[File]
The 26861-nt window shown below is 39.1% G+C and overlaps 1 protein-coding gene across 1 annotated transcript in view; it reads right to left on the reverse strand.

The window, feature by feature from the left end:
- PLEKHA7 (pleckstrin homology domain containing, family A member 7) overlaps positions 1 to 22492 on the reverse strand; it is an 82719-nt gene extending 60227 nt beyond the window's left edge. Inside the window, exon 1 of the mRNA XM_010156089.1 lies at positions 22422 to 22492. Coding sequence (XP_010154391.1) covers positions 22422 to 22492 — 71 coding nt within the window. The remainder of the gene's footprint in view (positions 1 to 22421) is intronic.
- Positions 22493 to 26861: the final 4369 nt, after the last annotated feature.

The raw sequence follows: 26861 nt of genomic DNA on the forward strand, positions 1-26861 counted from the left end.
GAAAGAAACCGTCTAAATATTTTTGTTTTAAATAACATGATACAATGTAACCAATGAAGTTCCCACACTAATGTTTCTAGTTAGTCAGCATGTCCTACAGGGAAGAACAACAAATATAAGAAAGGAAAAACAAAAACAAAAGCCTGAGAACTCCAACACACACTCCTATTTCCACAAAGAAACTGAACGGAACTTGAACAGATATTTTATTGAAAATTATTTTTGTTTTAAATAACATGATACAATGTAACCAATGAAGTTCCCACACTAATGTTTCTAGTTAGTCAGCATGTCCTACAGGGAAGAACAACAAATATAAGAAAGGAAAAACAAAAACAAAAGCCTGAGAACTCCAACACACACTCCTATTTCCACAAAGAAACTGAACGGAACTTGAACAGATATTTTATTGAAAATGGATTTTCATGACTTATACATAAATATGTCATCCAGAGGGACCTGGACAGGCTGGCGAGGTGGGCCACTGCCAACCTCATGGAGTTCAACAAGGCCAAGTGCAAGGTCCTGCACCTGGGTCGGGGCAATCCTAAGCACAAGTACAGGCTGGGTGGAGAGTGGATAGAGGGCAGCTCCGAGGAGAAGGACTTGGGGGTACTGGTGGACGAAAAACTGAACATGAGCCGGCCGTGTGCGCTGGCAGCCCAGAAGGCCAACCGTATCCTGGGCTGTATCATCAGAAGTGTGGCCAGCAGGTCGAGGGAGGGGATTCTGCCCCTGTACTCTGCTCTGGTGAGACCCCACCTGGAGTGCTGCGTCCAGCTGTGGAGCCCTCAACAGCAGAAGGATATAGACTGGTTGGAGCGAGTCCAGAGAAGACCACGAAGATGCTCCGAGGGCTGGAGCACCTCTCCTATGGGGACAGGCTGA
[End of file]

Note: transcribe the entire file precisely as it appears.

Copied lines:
The 26861-nt window shown below is 39.1% G+C and overlaps 1 protein-coding gene across 1 annotated transcript in view; it reads right to left on the reverse strand.

The window, feature by feature from the left end:
- PLEKHA7 (pleckstrin homology domain containing, family A member 7) overlaps positions 1 to 22492 on the reverse strand; it is an 82719-nt gene extending 60227 nt beyond the window's left edge. Inside the window, exon 1 of the mRNA XM_010156089.1 lies at positions 22422 to 22492. Coding sequence (XP_010154391.1) covers positions 22422 to 22492 — 71 coding nt within the window. The remainder of the gene's footprint in view (positions 1 to 22421) is intronic.
- Positions 22493 to 26861: the final 4369 nt, after the last annotated feature.

The raw sequence follows: 26861 nt of genomic DNA on the forward strand, positions 1-26861 counted from the left end.
GAAAGAAACCGTCTAAATATTTTTGTTTTAAATAACATGATACAATGTAACCAATGAAGTTCCCACACTAATGTTTCTAGTTAGTCAGCATGTCCTACAGGGAAGAACAACAAATATAAGAAAGGAAAAACAAAAACAAAAGCCTGAGAACTCCAACACACACTCCTATTTCCACAAAGAAACTGAACGGAACTTGAACAGATATTTTATTGAAAATTATTTTTGTTTTAAATAACATGATACAATGTAACCAATGAAGTTCCCACACTAATGTTTCTAGTTAGTCAGCATGTCCTACAGGGAAGAACAACAAATATAAGAAAGGAAAAACAAAAACAAAAGCCTGAGAACTCCAACACACACTCCTATTTCCACAAAGAAACTGAACGGAACTTGAACAGATATTTTATTGAAAATGGATTTTCATGACTTATACATAAATATGTCATCCAGAGGGACCTGGACAGGCTGGCGAGGTGGGCCACTGCCAACCTCATGGAGTTCAACAAGGCCAAGTGCAAGGTCCTGCACCTGGGTCGGGGCAATCCTAAGCACAAGTACAGGCTGGGTGGAGAGTGGATAGAGGGCAGCTCCGAGGAGAAGGACTTGGGGGTACTGGTGGACGAAAAACTGAACATGAGCCGGCCGTGTGCGCTGGCAGCCCAGAAGGCCAACCGTATCCTGGGCTGTATCATCAGAAGTGTGGCCAGCAGGTCGAGGGAGGGGATTCTGCCCCTGTACTCTGCTCTGGTGAGACCCCACCTGGAGTGCTGCGTCCAGCTGTGGAGCCCTCAACAGCAGAAGGATATAGACTGGTTGGAGCGAGTCCAGAGAAGACCACGAAGATGCTCCGAGGGCTGGAGCACCTCTCCTATGGGGACAGGCTGA